The Book of Harlan by Bernice L. McFadden was a book I couldn’t put down. Non-stop narrative momentum takes us from Macon to 1930s Harlem to 1940s Paris to Buchenwald to 1950s Trenton and beyond with many stops in between. Lives centered on blues and jazz elicit passages of pure poetry: “On Saturday nights, white hankie in hand, Lizard showcased his gift--blowing high notes that scraped the ceiling, notes so low people half-expected to see clefts and trebles scuttling across the floor. Happy notes, sad notes, sexy notes, deep-in-the-bone weary notes. Notes that recounted stories so primal, Lizard couldn’t have had an earthly acquaintance with them--but there they were, streaming from his trumpet like ribbons.”
Harlan builds a life out of his music that takes him places, though his parents’ home in Harlem remains the heart of it all. In Harlem he meets his “brother from another mother,” Lizard, brushes shoulders with jazz greats like Louis Armstrong, drinks endlessly, smokes pot, sleeps with women, plays his guitar.
In the midst of all this living there’s tragedy. In youth and in adulthood come events so shocking and sad (and so brilliantly, memory-searingly written) that I had to put the book down and take deep breaths and wait for the numbness to fade before I could resume. Fortunately, McFadden has a deft touch when it comes to injecting humor into the story, and there were countless times where I found myself grinning or chuckling.
The Book of Harlan is a book about a life. A man and those who live in his orbit. The story of Harlan but also the story of his mother and father and friends and lovers. From the Harlem Renaissance to World War II to the Civil Rights Movement, here is the American history of a man and those who loved him. Read it.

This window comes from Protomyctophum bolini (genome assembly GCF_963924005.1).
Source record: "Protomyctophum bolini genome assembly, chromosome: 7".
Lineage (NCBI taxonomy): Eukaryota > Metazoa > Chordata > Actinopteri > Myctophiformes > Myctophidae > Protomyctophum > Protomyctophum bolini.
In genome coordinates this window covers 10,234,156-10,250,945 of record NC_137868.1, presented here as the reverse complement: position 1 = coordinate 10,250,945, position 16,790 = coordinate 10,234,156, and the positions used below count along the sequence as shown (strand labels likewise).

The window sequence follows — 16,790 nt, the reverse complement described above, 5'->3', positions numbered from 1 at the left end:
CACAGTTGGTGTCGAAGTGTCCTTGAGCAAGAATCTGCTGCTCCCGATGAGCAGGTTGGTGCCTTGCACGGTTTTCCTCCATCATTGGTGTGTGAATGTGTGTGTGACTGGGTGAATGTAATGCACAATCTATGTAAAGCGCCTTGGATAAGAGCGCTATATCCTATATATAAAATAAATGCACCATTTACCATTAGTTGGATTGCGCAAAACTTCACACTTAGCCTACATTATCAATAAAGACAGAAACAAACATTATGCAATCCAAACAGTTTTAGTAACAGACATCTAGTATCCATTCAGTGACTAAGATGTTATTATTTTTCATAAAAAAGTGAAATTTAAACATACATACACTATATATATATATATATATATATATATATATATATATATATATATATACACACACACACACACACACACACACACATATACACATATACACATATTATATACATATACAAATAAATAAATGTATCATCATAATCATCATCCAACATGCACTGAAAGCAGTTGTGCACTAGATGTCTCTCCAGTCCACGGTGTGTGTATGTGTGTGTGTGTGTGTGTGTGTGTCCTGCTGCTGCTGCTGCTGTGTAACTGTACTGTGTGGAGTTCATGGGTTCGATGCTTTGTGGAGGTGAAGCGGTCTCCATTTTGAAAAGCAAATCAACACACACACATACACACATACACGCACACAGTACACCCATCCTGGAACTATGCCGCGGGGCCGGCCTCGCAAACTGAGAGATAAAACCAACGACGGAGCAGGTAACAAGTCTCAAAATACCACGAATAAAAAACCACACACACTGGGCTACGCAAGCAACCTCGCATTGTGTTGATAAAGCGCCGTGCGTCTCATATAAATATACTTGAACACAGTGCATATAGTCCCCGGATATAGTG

Dreamland: The True Tale of America's Opiate Epidemic by Sam Quinones
My rating: 5 of 5 stars
60 Minutes recently aired a report titled "Heroin in the Heartland" about the opiate epidemic in Ohio.* A long-time resident of Dayton and Columbus, it was an eye-opening report for me, and I wanted to know more. Dreamland: The True Tale of America's Opiate Epidemic, by Sam Quinones, is a well-researched, well-written, wide-ranging work of journalism about the opiate epidemic in the United States. Quinones tracks the black tar heroin trade from Xalisco, Mexico to communities all over the U.S., including Columbus and Portsmouth, Ohio. We hear the stories of dealers and doctors, addicts and law enforcement officers, parents and therapists. We see the human cost as teens and pain patients becoming addicted to Oxicontin after pharmaceutical salespeople sell doctors on the drug with the promise that its slow-release formula makes it hard to become addicted to. The evidence to back this claim? A letter to the editor--letter to the editor!--published in the New England Journal of Medicine and known as Porter and Jick. The letter highlights the findings of a single small study, but it was pitched as rigorous fact by pharmaceutical company Purdue as they marketed their opiate painkiller. Pain clinics that were nothing more than pill mills and a black market in prescription drugs followed, and when the price became too high, the black tar heroin was there to fulfill an economic need--cheap and high quality and as easy to get as ordering a pizza (as Quinones makes clear again and again). It's astounding the toll all of this has taken: ruined lives, impossible to kick addictions, and overdose deaths. Quinones covers all of this and more in a book that's important to read no matter how far removed from this problem you believe you are.
*Only after writing this review did I go to the author's blog, True Tales, and read his statements on the 60 Minutes piece and how he feels he should have received credit for his contribution to the story. He makes a strong argument and it's well worth checking out.
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Ray Stickle reads a lot and writes daily. For progress reports, updates on any upcoming releases, and the occasional thought or two, check here.